Skip to main content

Assessment of Carbendazim Residues and Safety in Celery Under Different Cultivation Conditions

Abstract

Although the carbendazim is widely used to manage spot blight in celery cultivation, information on residues identified is of interest. In this study, we examined the dissipation and residual amounts of carbendazim in celery and soil under different cultivation methods when using the suggested dose and ten times of that and the bioconcentration factor of carbendazim for celery. The results showed that when celery leaves were sprayed with the suggested dose, the half-lives in a celery field and greenhouse were 2.75 days and 3.29 days, respectively. When the soil matrix was sprayed with the recommended dose before cultivation, the half-lives of carbendazim residues were 16.86 days and 11.97 days. We also conducted a long-term dietary risk assessment using the corresponding criteria. The results showed that, in China, the use of carbendazim at a dose of 0.022 g/m2 is safer and more reasonable when the harvest interval is 28 days.

This is a preview of subscription content, access via your institution.

Fig. 1
Fig. 2
Fig. 3

References

  1. Chan Q, Stamler J, Brown IJ, Daviglus ML, Van Horn L et al (2014) Relation of raw and cooked vegetable consumption to blood pressure: the INTERMAP Study. J Hum Hypertens 28:353–359

    CAS  Article  Google Scholar 

  2. Devi PA, Paramasivam M, Prakasam V (2015) Degradation pattern and risk assessment of carbendazim and mancozeb in mango fruits. Environ Monit Assess 187:4142

    Article  Google Scholar 

  3. Diao J, Xu P, Wang P, Lu Y, Lu D et al (2010) Environmental behavior of the chiral aryloxyphenoxypropionate herbicide diclofop-methyl and diclofop: enantiomerization and enantioselective degradation in soil. Environ Sci Technol 44:2042–2047

    CAS  Article  Google Scholar 

  4. Ji RD, Chen ML, Zhao ZM, Zhu XY, Wang LX et al (2014) Study on experiment of absorption spectroscopy detection of pesticide residues of carbendazim in orange juice. Guang Pu Xue Yu Guang Pu Fen Xi 34:721–724

    CAS  Google Scholar 

  5. Lans CA (2006) Ethnomedicines used in Trinidad and Tobago for urinary problems and diabetes mellitus. J Ethnobiol Ethnomed 2:45

    Article  Google Scholar 

  6. Li H, Fang L, Dong Z, Guan S et al (2016) Residues and dissipation kinetics of carbendazim and diethofencarb in tomato (Lycopersicon esculentum Mill.) and intake risk assessment. Regul Toxicol Pharmacol 77:200–205

    CAS  Article  Google Scholar 

  7. Moghadam MH, Imenshahidi M, Mohajeri SA (2013) Antihypertensive effect of celery seed on rat blood pressure in chronic administration. J Med Food 16:558–563

    CAS  Article  Google Scholar 

  8. Mohapatra S, Lakha S (2016) Residue level and dissipation of carbendazim in/on pomegranate fruits and soil. Environ Monit Assess 188:406

    Article  Google Scholar 

  9. Pisani C, Voisin S, Arafah K, Durand P, Perrard MH et al (2016) Ex vivo assessment of testicular toxicity induced by carbendazim and iprodione, alone or in a mixture. Altex 33:393–413

    Google Scholar 

  10. Pourreza N, Rastegarzadeh S, Larki A (2015) Determination of fungicide carbendazim in water and soil samples using dispersive liquid-liquid microextraction and microvolume UV-vis spectrophotometry. Talanta 134:24–29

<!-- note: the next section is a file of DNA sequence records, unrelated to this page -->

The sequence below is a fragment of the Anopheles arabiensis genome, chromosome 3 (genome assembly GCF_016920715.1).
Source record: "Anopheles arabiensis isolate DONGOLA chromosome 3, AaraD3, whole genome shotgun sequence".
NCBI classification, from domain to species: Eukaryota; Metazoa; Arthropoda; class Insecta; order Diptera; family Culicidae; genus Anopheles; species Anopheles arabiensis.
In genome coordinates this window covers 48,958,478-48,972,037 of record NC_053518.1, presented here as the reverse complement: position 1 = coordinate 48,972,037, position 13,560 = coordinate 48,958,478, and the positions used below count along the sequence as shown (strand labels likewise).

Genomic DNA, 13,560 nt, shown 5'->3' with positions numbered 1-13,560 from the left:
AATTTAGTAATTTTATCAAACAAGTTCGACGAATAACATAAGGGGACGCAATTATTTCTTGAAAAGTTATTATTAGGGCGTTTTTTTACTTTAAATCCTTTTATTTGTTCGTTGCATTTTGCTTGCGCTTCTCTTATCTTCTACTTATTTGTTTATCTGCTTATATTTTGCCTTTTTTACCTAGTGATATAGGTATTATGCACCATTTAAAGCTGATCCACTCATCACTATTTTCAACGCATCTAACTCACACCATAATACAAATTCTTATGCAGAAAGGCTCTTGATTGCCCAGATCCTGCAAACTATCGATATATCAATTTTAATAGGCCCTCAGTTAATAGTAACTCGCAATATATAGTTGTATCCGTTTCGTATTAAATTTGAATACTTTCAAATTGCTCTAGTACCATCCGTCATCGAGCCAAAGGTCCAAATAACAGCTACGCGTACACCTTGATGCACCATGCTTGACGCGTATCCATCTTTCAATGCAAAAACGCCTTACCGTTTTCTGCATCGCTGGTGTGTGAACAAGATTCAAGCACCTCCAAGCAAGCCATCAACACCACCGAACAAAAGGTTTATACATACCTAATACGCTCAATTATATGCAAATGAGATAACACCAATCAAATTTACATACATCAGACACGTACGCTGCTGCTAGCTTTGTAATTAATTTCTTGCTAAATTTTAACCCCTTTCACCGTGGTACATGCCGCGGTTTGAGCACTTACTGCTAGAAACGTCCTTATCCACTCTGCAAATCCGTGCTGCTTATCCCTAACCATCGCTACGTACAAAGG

CAS  Article  Google Scholar 

  11. Salunkhe VP, Sawant IS, Banerjee K, Wadkar PN, Sawant SD et al (2014) Kinetics of degradation of carbendazim by B. subtilis strains: possibility of in situ detoxification. Environ Monit Assess 186:8599–8610

    CAS  Article  Google Scholar 

  12. Sowbhagya HB (2014) Chemistry, technology, and nutraceutical functions of celery (Apium graveolens L.): an overview. Crit Rev Food Sci Nutr 54:389–398

    CAS  Article  Google Scholar 

  13. Tang GY, Meng X, Li Y, Zhao CN, Liu Q et al (2017) Effects of vegetables on cardiovascular diseases and related mechanisms. Nutrients 9:857

    Article  Google Scholar 

  14. Xiao WD, Yang XE, Li TQ (2012) Degradation of carbendazim in paddy soil and the influencing factors. Huan Jing Ke Xue 33:3983–3989

    CAS  Google Scholar 

  15. Zheng X, Ding L, Chen Z, Guo J, Zhang R et al (2015) Rapid determination of thiabendazole and carbendazim in concentrated fruit juices by ultra-high performance liquid chromatography-tandem mass spectrometry. Se Pu 33:652–656

    CAS  Google Scholar 

  16. Zhou L, Jiang Y, Lin Q, Wang X, Zhang X et al (2018) Residue transfer and risk assessment of carbendazim in tea. J Sci Food Agric 98:5329–5334

    CAS  Article  Google Scholar 

Download references

Acknowledgements

Many thanks to the following funds for their support of this research: The National Key Research and Development Program of China (2016YFD0201206); The National Key Research and Development Program Sub-project of China (2016YFD0200204-4); Public Service Sectors (Agriculture) Research Projects (No. 201503107–12)

Author information

Affiliations

Authors

Corresponding author

Correspondence to Changpeng Zhang.

Additional information

Publisher's Note

Springer Nature remains neutral with regard to jurisdictional claims in published maps and institutional affiliations.

Electronic supplementary material

Below is the link to the electronic supplementary material.

Supplementary file1 (DOCX 51 kb)

Rights and permissions

Reprints and Permissions

About this article

Verify currency and authenticity via CrossMark

Cite this article

Chen, L., Wu, C., Xu, M. et al. Assessment of Carbendazim Residues and Safety in Celery Under Different Cultivation Conditions. Bull Environ Contam Toxicol 107, 276–280 (2021). https://doi.org/10.1007/s00128-020-02785-1

Download citation

Keywords

  • Carbendazim
  • Celery
  • Pesticide residue
  • Safety